Sunday, March 20, 2005

 
A Change is Gonna Come
Somewhere in the airport lobby sized Hong Kong office of the People's Republic of China visa/immigration department - floor 7, booth 4 to be exact - is a real working class hero. I don't know her name, but if she weren't already married and I weren't already involved, I'd do my best to make her mine.
She turned my chicken shit of a visa search experience into glorious chicken salad. I had no idea that the office of final resort to which I'd been directed was the official PRC visa center until arriving. I almost turned around and walked away, especially after learning I had to be searched and go through a metal detector in order to gain access.
Not exactly the kind of atmosphere that inspires confidence in someone touting fake business cards and spurious reasons for why he should be allowed to gallavant regularly in the Middle Kingdom.
"No photographs!" "Mobile phones must be deactivated!" read the signs. Why anyone would want to photograph a large waiting room is beyond me, but I took a number, turned off the cell phone and filled out a form identifying me as an American import/export guy. Then I sat down to a couple of Jordanians who were hoping to get into China with an repeatedly photocopied "invitation letter" dated August 2003 typed on stationary with a Shanghai elementary school letterhead asking them to share their expertise regarding "satchel crafting technology."
Suffice to say, their scam didn't fly. They were one number in front of me at booth 4 and after their wheedling, foot stomping, hints that they could offer "more cash, now" and long sighs failed, I sucked it up and smiled at the clerk.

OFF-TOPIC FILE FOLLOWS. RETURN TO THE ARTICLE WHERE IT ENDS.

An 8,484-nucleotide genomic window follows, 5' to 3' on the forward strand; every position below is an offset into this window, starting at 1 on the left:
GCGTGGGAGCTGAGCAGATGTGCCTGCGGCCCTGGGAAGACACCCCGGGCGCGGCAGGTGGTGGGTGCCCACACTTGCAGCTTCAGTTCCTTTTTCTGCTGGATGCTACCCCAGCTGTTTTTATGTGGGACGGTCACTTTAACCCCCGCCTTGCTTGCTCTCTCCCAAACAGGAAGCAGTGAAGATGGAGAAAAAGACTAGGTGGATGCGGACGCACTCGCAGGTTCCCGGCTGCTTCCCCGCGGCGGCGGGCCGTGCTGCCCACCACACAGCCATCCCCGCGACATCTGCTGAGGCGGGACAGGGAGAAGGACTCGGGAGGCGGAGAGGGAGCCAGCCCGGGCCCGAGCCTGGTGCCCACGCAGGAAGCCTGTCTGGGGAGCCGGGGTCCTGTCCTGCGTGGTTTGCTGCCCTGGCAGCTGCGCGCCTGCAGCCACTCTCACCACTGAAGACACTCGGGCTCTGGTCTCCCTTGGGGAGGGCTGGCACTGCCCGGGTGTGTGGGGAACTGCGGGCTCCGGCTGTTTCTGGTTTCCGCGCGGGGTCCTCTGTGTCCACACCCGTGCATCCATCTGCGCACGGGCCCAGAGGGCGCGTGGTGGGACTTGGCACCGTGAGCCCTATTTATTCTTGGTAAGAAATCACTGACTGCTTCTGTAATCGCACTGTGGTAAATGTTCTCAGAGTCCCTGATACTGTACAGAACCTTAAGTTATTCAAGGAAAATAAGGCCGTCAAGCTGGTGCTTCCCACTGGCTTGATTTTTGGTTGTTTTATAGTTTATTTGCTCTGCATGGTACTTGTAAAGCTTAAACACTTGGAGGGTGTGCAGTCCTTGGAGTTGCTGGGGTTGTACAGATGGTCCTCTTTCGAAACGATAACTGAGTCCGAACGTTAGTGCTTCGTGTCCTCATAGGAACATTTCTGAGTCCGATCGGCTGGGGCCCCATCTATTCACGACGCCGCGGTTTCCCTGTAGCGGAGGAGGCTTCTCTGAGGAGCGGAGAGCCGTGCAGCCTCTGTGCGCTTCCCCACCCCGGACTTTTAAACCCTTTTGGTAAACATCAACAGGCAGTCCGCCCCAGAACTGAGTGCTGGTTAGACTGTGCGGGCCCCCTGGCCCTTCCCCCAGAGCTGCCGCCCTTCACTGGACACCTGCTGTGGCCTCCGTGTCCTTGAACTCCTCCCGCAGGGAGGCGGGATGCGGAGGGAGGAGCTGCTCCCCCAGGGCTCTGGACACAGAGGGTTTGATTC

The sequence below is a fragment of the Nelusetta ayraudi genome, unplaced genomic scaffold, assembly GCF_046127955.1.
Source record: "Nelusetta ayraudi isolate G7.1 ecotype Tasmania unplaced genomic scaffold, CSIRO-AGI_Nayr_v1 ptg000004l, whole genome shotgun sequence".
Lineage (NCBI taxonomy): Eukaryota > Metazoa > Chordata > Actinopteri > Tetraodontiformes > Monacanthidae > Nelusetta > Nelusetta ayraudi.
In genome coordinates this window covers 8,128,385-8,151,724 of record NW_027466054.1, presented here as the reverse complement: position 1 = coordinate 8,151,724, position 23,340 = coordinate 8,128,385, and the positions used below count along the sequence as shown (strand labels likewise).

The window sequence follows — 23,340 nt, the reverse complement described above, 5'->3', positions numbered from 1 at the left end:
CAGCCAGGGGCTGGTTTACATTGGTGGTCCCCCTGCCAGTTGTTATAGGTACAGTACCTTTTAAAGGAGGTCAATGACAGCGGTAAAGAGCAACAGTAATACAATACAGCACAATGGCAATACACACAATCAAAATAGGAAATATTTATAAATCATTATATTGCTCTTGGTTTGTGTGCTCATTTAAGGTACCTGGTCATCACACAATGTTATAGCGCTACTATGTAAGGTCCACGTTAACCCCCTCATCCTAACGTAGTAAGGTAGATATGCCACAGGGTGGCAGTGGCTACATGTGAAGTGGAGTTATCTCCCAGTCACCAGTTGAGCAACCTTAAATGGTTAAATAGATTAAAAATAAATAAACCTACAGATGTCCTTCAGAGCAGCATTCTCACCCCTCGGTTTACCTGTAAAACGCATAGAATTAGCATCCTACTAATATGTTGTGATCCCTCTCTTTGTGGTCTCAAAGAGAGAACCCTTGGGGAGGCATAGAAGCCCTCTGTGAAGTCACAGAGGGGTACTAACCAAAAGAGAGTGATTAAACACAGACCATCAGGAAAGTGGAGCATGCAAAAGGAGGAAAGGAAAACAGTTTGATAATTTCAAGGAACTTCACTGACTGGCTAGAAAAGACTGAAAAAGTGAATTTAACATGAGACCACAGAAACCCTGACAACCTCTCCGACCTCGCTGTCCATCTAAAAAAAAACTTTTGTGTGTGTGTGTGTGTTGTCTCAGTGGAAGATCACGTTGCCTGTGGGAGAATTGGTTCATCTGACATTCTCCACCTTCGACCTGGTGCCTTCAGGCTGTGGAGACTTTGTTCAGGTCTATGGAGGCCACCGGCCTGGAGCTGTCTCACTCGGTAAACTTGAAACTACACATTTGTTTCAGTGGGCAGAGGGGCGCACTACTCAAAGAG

"I am sorry, but if you go on business you must have a business invitation letter," she said.
I pointed at my makeshift business card and at C's business address, phone number and name as a "reference."
"These aren't enough?"
"No, I am sorry. Is she your business contact?" she asked, pointing to C's name.
"Um. Yeah. It's more informal business, actually," I 'fessed up.
She flipped through my expanding passport. "Many, many Shenzhen stamps. You must have 'informal business' with her quite a lot," the clerk observed, smiling a little.
"Well...we get by."
"Perhaps you can go as a tourist instead?"
It was that easy and it got better. After I'd rewritten the application form as a "tourist" she asked me if I would like a 12-month visa, instead of the 3-month that I was banking on.
"Yeah! Yeah! Sure, but 6 or 3 is fine."
"I will see what I can do." She disappeared to consult with a superior and returned shortly.
"I am sorry. Six months is the best I can do. You may pick it up Tuesday."
"Sorry? No, that's great! Don't be sorry. Great! Thank you!" I gushed. I wanted to reach through the 4-inch thick Plexiglass barrier and hug her in gratitude. "Tell your boss to give you a raise and a promotion!" I then spotted her wedding ring, a silver band with a modest diamond.
"And tell your husband he's the luckiest man in the world!"
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